Dear Academy Museum, please stop trying to divide us

Film · Ideas & Opinion
doesn’t get better: cab, fayard, harold

Dear Academy Museum, The Nicholas Brothers were great dancers not ‘Black’ dancers

For an institution tripping over itself in an effort to evince sensitivity toward every sector, segment, and demographic that ever walked Planet Earth for the past 3,000 years — a real mission impossible, guys — you keep insulting my demographic!

Sirs and madams, I am a beleaguered minority, a dance critic. Please do not insult my art form by reducing the Nicholas Brothers, hallowed dancers widely revered by every race, color and creed, to being the poster child for ‘Black’ stuff, as you did for Regeneration: Black Cinema 1898–1971. That is a lie. Harold and Fayard, yes, were Black men, Black performers. Among the greatest Black performers of our nation’s entertainment history. And yet, I beg to quibble. Harold and Fayard belonged to a minority of even higher acclaim: sensational dancers. That is how dance people see, love, appreciate, revere and memorialize the Nicholases.

Academy Museum, please stop using human beings as chips in a poker game you yourselves are making up. Our artists and entertainers, especially those no longer with us, deserve better. They deserve to be lauded in their field, not ‘identified’ by their race or religion. Please stop dividing us, and please: Stop being so racist. We don’t see the Nicholas Brothers as Black. We see them as great.

on saturdays, oscar wears a yarmulke

Dear Academy Museum, You can “86” the ‘Care and Affection’ where Jews are concerned.

As mentioned above, for an institution tripping over itself to evince sensitivity in all directions, you keep insulting my demographic!

I belong to yet another beleaguered minority, I’m Jewish. The museum’s treatment of the origin story of classic Hollywood — material which is unarguably its wheelhouse if not its mainstay as a repository of film history — not just once, but twice, has caused a furor in Jewish circles.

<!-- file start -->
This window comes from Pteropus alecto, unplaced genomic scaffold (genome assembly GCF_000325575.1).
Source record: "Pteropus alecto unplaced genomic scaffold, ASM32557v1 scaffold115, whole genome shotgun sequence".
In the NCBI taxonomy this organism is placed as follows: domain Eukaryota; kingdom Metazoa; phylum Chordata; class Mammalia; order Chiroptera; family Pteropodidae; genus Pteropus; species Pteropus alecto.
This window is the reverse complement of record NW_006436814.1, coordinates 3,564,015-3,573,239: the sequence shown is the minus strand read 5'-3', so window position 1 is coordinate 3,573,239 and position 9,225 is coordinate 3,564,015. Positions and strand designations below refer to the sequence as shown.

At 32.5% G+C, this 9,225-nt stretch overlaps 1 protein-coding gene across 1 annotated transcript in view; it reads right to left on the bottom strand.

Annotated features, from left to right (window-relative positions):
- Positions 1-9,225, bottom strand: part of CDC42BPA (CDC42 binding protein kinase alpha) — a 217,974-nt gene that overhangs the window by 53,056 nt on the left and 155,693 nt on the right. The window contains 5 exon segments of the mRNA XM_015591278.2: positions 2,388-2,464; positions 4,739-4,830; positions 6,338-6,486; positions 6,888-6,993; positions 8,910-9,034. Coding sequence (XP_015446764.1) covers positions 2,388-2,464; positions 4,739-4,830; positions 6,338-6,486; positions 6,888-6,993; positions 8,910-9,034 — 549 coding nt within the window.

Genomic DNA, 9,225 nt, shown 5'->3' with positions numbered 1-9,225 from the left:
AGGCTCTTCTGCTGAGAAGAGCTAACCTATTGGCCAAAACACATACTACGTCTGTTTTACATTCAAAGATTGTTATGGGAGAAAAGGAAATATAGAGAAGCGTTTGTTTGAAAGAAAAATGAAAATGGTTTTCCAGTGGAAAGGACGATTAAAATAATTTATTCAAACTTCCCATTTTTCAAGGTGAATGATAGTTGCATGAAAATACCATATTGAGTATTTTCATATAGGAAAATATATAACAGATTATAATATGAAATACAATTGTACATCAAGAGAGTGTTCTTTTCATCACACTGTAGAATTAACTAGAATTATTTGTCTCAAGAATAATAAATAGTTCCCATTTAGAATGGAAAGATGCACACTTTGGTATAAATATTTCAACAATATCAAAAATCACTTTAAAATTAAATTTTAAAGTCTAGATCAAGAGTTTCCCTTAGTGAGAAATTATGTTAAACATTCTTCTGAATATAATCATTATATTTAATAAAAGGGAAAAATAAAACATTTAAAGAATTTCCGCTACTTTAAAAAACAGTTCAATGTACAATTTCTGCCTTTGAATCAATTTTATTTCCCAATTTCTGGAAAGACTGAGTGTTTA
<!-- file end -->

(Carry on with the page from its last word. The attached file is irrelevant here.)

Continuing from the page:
A promised exhibit, much planned after having been overlooked at the time of the Museum’s opening, is now on view. Hollywoodland: Jewish Founders and the Making of a Movie Capital has come to pass. I cringed when I saw the title of the show. Why “Jewish Founders?” Why not just “Founders” — of whom many, most, or even a majority were Jewish? Why not just “Hollywoodland: the Making of a Movie Capital”?

Not every studio founder was Jewish: granted, a majority of them were, but among that small group of people, several did not practice; changed their Jewish names; several married non-Jewish wives and raised their children out of the faith. What bonded these men is that each took on a single-minded mission of assimilation in pursuit of the American Dream. It was their assimilationist ethos that fueled a much-mythologized representation of the American lifestyle and values we see in Hollywood movies of the first half of the twentieth century. THAT is what matters about their Jewishness, in my view — the way they eschewed it, with several notable exceptions (primarily but not exclusively, the Warner Bros).

We learned in an article by television showrunner Michael Kaplan, published yesterday, May 28, 2024, and excerpted below, that the Hollywoodland show is “placard”-challenged. That is, the little wall notices posted as display cards are peppered with irrelevant woke messaging. (n.b.: We at artsmeme have not seen the show.)

and this ….

Yet another thought piece has just been published by Los Angeles Magazine. The author is Malina Saval. She picks up on the theme of divisiveness I am arguing.

Debra Levine is the founder/publisher/editor of artsmeme, now in its sixteenth year of arts-blogging.